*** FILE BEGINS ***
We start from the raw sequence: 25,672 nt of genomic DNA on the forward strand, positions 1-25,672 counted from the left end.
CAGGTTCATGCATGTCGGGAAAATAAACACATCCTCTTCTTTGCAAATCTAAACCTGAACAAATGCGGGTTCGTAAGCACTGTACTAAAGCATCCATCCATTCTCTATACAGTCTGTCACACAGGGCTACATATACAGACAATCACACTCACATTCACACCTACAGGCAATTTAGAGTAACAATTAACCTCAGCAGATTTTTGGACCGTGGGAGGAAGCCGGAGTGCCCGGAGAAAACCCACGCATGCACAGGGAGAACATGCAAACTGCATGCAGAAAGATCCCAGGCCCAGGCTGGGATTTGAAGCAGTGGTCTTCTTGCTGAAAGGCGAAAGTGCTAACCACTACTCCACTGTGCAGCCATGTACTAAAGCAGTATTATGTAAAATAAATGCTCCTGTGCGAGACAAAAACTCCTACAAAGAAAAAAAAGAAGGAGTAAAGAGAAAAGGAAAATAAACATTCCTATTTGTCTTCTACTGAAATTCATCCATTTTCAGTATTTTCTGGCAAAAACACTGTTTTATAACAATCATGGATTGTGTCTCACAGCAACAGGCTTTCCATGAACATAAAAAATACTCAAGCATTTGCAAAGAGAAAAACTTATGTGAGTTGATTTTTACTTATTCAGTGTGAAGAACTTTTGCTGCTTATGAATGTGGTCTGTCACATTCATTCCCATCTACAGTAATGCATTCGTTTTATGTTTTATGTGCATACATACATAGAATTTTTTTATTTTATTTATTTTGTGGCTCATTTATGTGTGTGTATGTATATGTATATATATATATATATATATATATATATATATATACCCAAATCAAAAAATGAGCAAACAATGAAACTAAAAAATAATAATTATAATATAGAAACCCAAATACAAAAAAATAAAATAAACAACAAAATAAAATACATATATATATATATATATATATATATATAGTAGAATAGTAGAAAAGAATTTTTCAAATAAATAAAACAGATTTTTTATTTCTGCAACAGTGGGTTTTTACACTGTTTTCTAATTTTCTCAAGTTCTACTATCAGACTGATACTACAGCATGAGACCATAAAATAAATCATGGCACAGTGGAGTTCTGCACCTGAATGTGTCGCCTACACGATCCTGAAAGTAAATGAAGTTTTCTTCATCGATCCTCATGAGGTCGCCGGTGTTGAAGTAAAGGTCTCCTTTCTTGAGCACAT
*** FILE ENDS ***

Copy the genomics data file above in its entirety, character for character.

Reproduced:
We start from the raw sequence: 25,672 nt of genomic DNA on the forward strand, positions 1-25,672 counted from the left end.
CAGGTTCATGCATGTCGGGAAAATAAACACATCCTCTTCTTTGCAAATCTAAACCTGAACAAATGCGGGTTCGTAAGCACTGTACTAAAGCATCCATCCATTCTCTATACAGTCTGTCACACAGGGCTACATATACAGACAATCACACTCACATTCACACCTACAGGCAATTTAGAGTAACAATTAACCTCAGCAGATTTTTGGACCGTGGGAGGAAGCCGGAGTGCCCGGAGAAAACCCACGCATGCACAGGGAGAACATGCAAACTGCATGCAGAAAGATCCCAGGCCCAGGCTGGGATTTGAAGCAGTGGTCTTCTTGCTGAAAGGCGAAAGTGCTAACCACTACTCCACTGTGCAGCCATGTACTAAAGCAGTATTATGTAAAATAAATGCTCCTGTGCGAGACAAAAACTCCTACAAAGAAAAAAAAGAAGGAGTAAAGAGAAAAGGAAAATAAACATTCCTATTTGTCTTCTACTGAAATTCATCCATTTTCAGTATTTTCTGGCAAAAACACTGTTTTATAACAATCATGGATTGTGTCTCACAGCAACAGGCTTTCCATGAACATAAAAAATACTCAAGCATTTGCAAAGAGAAAAACTTATGTGAGTTGATTTTTACTTATTCAGTGTGAAGAACTTTTGCTGCTTATGAATGTGGTCTGTCACATTCATTCCCATCTACAGTAATGCATTCGTTTTATGTTTTATGTGCATACATACATAGAATTTTTTTATTTTATTTATTTTGTGGCTCATTTATGTGTGTGTATGTATATGTATATATATATATATATATATATATATATATATATACCCAAATCAAAAAATGAGCAAACAATGAAACTAAAAAATAATAATTATAATATAGAAACCCAAATACAAAAAAATAAAATAAACAACAAAATAAAATACATATATATATATATATATATATATATATAGTAGAATAGTAGAAAAGAATTTTTCAAATAAATAAAACAGATTTTTTATTTCTGCAACAGTGGGTTTTTACACTGTTTTCTAATTTTCTCAAGTTCTACTATCAGACTGATACTACAGCATGAGACCATAAAATAAATCATGGCACAGTGGAGTTCTGCACCTGAATGTGTCGCCTACACGATCCTGAAAGTAAATGAAGTTTTCTTCATCGATCCTCATGAGGTCGCCGGTGTTGAAGTAAAGGTCTCCTTTCTTGAGCACAT